Psychosocial Aspects


Nieuwesteeg AM, Hartman EE, Aanstoot HJ, van Bakel HJ, Emons WH, van Mil E, Pouwer F.

The relationship between parenting stress and parent-child interaction with health outcomes in the youngest patients with type 1 diabetes (0-7 years). Eur J Pediatr. 2016;175:329-38.

Parenting stress and parent-child interactions can be associated with negative health outcomes in very young children with T1DM, according to the results of this investigation.


The study involved analysis of videos of 77 families with a young child (up to 7 years old) with T1DM, taken during mealtime and including glucose monitoring and insulin administration. Parent-child interactions were scored, and questionnaires were used to measure general parenting stress, disease-related parenting stress, and diabetes-specific quality of life.


Key findings:

  • Both general and disease-related parenting stress were significantly associated with a lower disease-specific quality of life, although there was no significant association with HbA1c levels.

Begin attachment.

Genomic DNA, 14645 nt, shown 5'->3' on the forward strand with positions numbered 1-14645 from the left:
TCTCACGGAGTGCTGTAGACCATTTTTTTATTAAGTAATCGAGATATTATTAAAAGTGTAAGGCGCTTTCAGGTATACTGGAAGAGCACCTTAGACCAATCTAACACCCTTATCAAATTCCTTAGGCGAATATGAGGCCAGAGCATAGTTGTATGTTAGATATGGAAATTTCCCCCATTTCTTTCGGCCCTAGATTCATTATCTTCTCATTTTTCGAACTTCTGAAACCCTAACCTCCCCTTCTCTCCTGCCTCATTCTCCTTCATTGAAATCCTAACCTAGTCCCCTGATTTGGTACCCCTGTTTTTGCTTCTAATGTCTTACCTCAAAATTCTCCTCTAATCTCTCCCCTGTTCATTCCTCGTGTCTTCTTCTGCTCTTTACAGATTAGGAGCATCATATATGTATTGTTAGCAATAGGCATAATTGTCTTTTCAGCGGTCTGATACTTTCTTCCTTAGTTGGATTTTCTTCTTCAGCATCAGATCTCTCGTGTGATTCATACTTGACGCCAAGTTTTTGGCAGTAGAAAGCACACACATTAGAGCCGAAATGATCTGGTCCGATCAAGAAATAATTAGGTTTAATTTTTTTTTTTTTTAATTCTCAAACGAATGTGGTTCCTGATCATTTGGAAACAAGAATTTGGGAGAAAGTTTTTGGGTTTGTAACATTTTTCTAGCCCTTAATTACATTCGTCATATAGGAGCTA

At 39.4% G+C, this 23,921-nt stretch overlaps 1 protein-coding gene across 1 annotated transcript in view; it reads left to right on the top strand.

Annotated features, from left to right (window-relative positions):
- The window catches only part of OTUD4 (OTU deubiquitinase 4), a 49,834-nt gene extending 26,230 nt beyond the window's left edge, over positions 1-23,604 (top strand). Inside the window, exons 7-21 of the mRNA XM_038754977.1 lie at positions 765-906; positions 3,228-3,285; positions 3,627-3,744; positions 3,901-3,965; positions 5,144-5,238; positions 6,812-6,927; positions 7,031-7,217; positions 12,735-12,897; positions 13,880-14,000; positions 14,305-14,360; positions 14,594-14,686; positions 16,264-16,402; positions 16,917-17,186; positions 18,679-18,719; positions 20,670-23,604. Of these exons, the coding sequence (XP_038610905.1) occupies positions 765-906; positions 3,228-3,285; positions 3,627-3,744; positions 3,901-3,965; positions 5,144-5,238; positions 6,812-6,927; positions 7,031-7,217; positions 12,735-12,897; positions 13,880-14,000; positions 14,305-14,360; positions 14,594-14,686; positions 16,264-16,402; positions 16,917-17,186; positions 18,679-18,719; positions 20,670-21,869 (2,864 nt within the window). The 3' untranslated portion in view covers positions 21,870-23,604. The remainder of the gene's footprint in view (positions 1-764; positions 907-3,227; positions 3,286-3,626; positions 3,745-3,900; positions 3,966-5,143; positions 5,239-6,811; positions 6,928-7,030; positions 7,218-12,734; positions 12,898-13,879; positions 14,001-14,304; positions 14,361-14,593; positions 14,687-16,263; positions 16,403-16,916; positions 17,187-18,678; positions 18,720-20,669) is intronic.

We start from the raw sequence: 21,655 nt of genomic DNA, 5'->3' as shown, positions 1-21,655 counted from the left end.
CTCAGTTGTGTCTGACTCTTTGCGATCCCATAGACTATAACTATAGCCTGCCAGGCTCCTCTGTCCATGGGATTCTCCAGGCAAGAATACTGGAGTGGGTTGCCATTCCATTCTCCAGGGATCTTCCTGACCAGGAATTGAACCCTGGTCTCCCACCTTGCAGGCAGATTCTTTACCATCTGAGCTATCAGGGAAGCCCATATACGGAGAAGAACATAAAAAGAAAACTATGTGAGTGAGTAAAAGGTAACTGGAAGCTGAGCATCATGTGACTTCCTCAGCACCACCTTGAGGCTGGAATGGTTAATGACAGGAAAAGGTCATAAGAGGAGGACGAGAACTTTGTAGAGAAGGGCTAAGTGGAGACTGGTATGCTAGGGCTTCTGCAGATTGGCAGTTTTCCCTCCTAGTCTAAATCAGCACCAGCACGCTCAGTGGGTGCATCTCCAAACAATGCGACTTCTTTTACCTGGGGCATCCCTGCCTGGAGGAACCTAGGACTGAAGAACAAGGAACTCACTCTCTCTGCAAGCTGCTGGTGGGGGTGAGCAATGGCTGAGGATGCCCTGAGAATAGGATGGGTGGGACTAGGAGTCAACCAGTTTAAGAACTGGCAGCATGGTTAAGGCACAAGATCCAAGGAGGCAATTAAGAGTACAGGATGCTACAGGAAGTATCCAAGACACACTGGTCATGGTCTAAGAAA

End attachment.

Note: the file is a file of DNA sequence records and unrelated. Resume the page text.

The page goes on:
• In terms of the parent-child interactions, the emotional involvement of parents and the expressed discomfort of the child were both significantly related to suboptimal HbA1c levels.
  • Overall, there was no clear pattern in the associations between parent-child interactions and disease-specific quality of life.


The researchers said the study results “support the notion that diabetes does not only affect the child with T1DM: T1DM is a family disease, as parenting factors (like stress and parent-child interactions) are associated with important child outcomes.” They concluded that it is important for healthcare providers to focus not only on the child with T1DM, but also on the family as a whole.


For PubMed abstract click here

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